Yes, Na+ is pumped out of the cell against its electrochemical gradient and K+ is pumped into the cell against its concentration gradient.
The concentrations of which two ions are highest outside the cell.
Na+ and Cl–
Yes, both Na+ and Cl– are in higher concentrations outside the cell.
What is the approximate resting membrane potential of neurons?
-70mV
Which of the following best describes the electrochemical forces acting on sodium and potassium ions at the resting membrane potential?
a. the force on sodium ions move out of the cell, and the force of potassium ions is to move into the cell
b. the force of sodium ions is to move into the cell, and the force on potassium ions is to move out of the cell.
c. there is no force on either ion to move
d. forces on both sodium and potassium ions are to move out of the cell
e. forces on both sodium and potassium ions are to move into the cell
b. the force of sodium ions is to move into the cell, and the force on potassium ions is to move out of the cell.
At the resting membrane potential, the membrane is most permeable to ________, which moves ________ the cell due to its electrochemical gradient.
potassium : out of
If, under resting conditions, the membrane is much more permeable to sodium than potassium, what would happen to the resting membrane potential?
approach sodium's equilibrium potential
If we apply an electrical stimulus to a muscle cell to cause it to contract, the magnitude of that stimulus must be strong enough to reach a critical value that is essential in initiating the process of contraction. This critical value is known as __________.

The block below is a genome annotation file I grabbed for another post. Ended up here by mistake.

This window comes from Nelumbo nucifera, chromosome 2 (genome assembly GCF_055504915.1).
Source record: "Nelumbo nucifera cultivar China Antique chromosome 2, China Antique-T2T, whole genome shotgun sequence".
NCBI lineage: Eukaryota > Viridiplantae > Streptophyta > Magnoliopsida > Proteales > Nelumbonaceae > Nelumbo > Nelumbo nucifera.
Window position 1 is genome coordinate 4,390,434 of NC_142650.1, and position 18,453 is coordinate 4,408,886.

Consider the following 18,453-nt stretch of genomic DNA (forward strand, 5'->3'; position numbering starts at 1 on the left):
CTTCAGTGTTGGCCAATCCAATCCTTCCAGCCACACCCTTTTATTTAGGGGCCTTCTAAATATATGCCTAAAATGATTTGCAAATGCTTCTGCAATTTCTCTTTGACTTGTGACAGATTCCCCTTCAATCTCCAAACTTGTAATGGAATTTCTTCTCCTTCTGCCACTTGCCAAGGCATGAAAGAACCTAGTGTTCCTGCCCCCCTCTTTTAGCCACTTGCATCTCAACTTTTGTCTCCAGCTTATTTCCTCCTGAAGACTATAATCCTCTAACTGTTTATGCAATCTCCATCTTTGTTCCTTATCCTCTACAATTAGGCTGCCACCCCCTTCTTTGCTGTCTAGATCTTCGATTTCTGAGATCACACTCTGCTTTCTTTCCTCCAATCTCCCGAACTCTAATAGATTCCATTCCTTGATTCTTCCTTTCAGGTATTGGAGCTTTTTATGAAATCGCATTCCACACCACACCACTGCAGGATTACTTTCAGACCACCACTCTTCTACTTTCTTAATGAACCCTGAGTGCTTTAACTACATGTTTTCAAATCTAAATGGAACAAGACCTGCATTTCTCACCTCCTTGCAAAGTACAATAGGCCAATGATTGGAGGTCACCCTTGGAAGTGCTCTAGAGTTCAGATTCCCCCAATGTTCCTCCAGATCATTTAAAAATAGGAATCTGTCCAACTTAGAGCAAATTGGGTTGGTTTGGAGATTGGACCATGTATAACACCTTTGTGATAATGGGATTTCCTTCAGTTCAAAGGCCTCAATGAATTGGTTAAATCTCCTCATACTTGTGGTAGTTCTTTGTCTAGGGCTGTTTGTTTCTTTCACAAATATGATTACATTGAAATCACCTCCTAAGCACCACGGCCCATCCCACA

threshold
Which of the following represents a state of depolarization of a neuron?
-70mv to +30mV
A change in a cell's membrane potential, such that it becomes more negative, is referred to as a ________.
hyperpolarization
A ________ is a subthreshold change in membrane potential within the cell body that decays as it travels away from its point of origin.
graded potential
If the graded potential remains above threshold once it reaches the ________, an action potential will be generated.
axon hillock
The opening of sodium channels causes a rapid ________ of sodium that ________ the neuron's membrane.
influx : depolarizes
The repolarization phase of the action potential in a neuron is driven by the ________.